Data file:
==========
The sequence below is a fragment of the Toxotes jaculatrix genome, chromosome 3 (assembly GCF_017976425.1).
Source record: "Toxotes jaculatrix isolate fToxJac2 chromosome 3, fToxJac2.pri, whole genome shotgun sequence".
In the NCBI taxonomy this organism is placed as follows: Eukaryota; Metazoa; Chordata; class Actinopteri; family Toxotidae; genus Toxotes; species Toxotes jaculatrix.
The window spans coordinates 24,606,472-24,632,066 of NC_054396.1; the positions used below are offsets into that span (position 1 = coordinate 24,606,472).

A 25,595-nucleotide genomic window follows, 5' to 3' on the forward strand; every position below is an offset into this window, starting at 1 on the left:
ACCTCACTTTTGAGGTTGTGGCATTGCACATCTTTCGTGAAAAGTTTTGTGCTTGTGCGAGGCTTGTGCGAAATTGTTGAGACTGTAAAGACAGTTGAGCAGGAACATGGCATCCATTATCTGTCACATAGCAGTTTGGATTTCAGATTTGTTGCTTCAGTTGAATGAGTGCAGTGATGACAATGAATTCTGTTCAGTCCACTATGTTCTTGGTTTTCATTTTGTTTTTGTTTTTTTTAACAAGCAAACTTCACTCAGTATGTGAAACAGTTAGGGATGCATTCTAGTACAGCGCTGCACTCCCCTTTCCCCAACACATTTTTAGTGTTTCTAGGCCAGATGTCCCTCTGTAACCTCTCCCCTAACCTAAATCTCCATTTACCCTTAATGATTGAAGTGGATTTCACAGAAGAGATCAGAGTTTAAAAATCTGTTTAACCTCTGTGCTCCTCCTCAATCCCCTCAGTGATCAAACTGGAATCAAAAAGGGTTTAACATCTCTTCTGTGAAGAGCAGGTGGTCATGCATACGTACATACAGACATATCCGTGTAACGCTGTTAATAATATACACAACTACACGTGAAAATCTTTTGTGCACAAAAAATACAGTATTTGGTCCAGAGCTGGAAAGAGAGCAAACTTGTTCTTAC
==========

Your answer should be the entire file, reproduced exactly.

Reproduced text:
The sequence below is a fragment of the Toxotes jaculatrix genome, chromosome 3 (assembly GCF_017976425.1).
Source record: "Toxotes jaculatrix isolate fToxJac2 chromosome 3, fToxJac2.pri, whole genome shotgun sequence".
In the NCBI taxonomy this organism is placed as follows: Eukaryota; Metazoa; Chordata; class Actinopteri; family Toxotidae; genus Toxotes; species Toxotes jaculatrix.
The window spans coordinates 24,606,472-24,632,066 of NC_054396.1; the positions used below are offsets into that span (position 1 = coordinate 24,606,472).

A 25,595-nucleotide genomic window follows, 5' to 3' on the forward strand; every position below is an offset into this window, starting at 1 on the left:
ACCTCACTTTTGAGGTTGTGGCATTGCACATCTTTCGTGAAAAGTTTTGTGCTTGTGCGAGGCTTGTGCGAAATTGTTGAGACTGTAAAGACAGTTGAGCAGGAACATGGCATCCATTATCTGTCACATAGCAGTTTGGATTTCAGATTTGTTGCTTCAGTTGAATGAGTGCAGTGATGACAATGAATTCTGTTCAGTCCACTATGTTCTTGGTTTTCATTTTGTTTTTGTTTTTTTTAACAAGCAAACTTCACTCAGTATGTGAAACAGTTAGGGATGCATTCTAGTACAGCGCTGCACTCCCCTTTCCCCAACACATTTTTAGTGTTTCTAGGCCAGATGTCCCTCTGTAACCTCTCCCCTAACCTAAATCTCCATTTACCCTTAATGATTGAAGTGGATTTCACAGAAGAGATCAGAGTTTAAAAATCTGTTTAACCTCTGTGCTCCTCCTCAATCCCCTCAGTGATCAAACTGGAATCAAAAAGGGTTTAACATCTCTTCTGTGAAGAGCAGGTGGTCATGCATACGTACATACAGACATATCCGTGTAACGCTGTTAATAATATACACAACTACACGTGAAAATCTTTTGTGCACAAAAAATACAGTATTTGGTCCAGAGCTGGAAAGAGAGCAAACTTGTTCTTAC